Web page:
Surveys for Lawyers: First Email Reminder

When I help law firms, law departments and legal vendors conduct online surveys, they usually ask about the tempo of sending reminder emails to those invited to participate. In other words, after the **initial email* introduction with the survey link that you blast out to outside counsel, all the paralegals in the firm, the R&D clients above Manager, or whomever, how long do you wait to remind them that they should complete the survey?

Surveys for Lawyers: Partial Responses

One of the frustrations of conducting surveys on behalf of law firms, law departments or legal vendors arises from the partial responses that are occasionally returned. By partial response, I mean that the respondent has not answered a material number of the questions on the questionnaire or has plugged in for some questions obviously unconsidered answers, such as all “2’s” on 10 straight 1-10 evaluation questions. In my comments below I treat the two situations the same.

Surveys for Lawyers: Ask for Email Addresses

You should ask for the email address of the person responding to your survey on behalf of a law firm, law department or legal vendor. As to the order of that question, place it as one of the first questions because otherwise people who spend time slogging through the questionnaire might not want to find at the end that you want them to identify themselves, that they are not anonymous. [Whether you make the question a required question raises other issues beyond the scope of this section.]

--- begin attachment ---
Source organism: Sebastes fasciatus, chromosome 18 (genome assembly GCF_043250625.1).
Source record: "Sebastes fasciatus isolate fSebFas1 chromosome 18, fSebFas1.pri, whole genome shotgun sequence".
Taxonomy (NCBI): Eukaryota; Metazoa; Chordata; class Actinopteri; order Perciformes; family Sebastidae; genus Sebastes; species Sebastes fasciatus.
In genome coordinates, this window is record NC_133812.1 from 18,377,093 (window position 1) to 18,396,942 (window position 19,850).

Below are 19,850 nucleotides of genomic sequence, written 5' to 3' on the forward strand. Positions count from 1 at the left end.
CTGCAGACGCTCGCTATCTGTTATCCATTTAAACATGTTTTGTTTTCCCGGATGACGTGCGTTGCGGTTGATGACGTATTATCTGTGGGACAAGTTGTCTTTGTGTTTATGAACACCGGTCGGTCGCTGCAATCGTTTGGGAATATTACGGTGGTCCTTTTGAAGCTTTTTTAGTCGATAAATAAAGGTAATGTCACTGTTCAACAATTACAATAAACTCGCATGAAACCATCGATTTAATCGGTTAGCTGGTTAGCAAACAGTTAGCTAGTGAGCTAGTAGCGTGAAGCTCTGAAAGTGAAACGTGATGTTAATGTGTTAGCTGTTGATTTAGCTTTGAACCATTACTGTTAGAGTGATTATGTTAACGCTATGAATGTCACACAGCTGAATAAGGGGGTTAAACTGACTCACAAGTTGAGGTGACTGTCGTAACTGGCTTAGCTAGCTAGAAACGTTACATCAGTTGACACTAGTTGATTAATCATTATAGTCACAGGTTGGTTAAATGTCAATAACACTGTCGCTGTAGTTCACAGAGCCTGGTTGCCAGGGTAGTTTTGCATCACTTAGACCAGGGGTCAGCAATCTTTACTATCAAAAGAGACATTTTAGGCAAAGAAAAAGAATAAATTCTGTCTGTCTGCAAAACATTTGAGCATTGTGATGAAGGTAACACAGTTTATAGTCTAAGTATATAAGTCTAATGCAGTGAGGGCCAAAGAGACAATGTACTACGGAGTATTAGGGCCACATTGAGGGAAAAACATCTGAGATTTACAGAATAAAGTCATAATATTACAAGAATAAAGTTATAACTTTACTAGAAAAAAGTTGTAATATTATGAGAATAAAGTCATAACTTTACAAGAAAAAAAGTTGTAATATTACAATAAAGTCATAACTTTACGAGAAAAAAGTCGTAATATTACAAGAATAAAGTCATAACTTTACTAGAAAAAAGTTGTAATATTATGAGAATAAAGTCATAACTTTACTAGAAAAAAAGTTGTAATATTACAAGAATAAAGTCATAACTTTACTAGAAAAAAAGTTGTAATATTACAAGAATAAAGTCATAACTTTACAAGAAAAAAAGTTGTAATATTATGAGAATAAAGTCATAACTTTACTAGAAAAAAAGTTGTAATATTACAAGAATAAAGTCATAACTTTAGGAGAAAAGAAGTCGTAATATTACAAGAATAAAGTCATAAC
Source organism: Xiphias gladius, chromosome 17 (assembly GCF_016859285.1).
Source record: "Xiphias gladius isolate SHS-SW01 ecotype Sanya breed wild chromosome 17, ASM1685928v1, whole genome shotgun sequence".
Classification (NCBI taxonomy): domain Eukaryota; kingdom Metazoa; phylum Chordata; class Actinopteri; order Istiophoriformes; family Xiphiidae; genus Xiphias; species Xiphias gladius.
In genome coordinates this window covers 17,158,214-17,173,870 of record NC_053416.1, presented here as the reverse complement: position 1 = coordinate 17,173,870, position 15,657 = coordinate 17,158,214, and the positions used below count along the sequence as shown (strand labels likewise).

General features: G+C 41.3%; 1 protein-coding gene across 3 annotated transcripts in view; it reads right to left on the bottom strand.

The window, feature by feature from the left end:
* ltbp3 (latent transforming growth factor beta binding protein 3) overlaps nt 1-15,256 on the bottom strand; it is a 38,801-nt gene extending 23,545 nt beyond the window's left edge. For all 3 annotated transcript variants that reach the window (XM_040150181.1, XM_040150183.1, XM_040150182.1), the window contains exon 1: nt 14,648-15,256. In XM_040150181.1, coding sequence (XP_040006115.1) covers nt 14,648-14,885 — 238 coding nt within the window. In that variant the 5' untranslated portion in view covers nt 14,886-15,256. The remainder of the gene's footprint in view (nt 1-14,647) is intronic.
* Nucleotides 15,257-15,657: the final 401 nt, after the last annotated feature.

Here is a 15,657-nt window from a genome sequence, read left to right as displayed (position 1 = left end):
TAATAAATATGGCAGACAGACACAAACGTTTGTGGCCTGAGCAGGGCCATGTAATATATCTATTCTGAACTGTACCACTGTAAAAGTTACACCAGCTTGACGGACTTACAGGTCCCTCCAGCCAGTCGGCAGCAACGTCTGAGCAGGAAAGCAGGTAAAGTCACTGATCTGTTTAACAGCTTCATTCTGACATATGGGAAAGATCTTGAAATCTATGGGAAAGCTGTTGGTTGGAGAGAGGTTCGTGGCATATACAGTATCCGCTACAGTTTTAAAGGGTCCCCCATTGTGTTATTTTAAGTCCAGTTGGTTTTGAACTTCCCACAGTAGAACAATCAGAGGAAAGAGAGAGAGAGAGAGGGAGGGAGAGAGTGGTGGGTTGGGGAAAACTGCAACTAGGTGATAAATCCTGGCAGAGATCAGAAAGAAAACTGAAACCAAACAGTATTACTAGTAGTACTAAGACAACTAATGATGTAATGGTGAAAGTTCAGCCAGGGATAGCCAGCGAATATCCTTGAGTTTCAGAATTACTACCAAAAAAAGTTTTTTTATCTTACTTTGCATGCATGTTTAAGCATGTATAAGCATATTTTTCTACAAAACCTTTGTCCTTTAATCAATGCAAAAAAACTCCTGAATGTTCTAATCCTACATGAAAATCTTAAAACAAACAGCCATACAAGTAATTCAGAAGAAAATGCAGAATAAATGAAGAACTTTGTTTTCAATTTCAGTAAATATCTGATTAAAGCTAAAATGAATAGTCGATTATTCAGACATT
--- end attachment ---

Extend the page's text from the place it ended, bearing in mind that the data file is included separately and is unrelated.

Surveys for Lawyers: Currency Conversion

Some online surveys by law firms or law departments collect data that is in a currency other than US dollars. When a survey question asks for monetary data, as did the recent survey I conducted for a group of law firm professionals that asked for base and bonus data, the instructions to the question should specify that the data be entered in dollars. More specifically, the instructions should clearly explain the conversion factor and how the respondent should apply it, such as “Convert Canadian dollars at a rate of 1.3 per US dollar. Therefore, divide the Canadian amount by 1.3.” Each respondent then has the responsibility to enter the correct, recalculated US dollar amount.

Part I - Concepts Quantitatively Compared and Explored

Subthemes: Introduction to Themes, for Analysis

This series of blog posts will serve as notes to myself on my long-term, evolving project. The motivation for that project is to explore whether and how concepts can be compared quantitatively to each other by their relative importance (centrality) or cognitive density (complexity). For example, can we say anything meaningful and empirical on those two dimensions to compare the concepts of “Silence” and “Destruction”? Stated differently, can data suggest one of those concepts is better known, more widely used, broader in associations – more central to English speakers, or whether one is deeper in thoughtfulness, more inter-connections, an abundance of associations – more complex?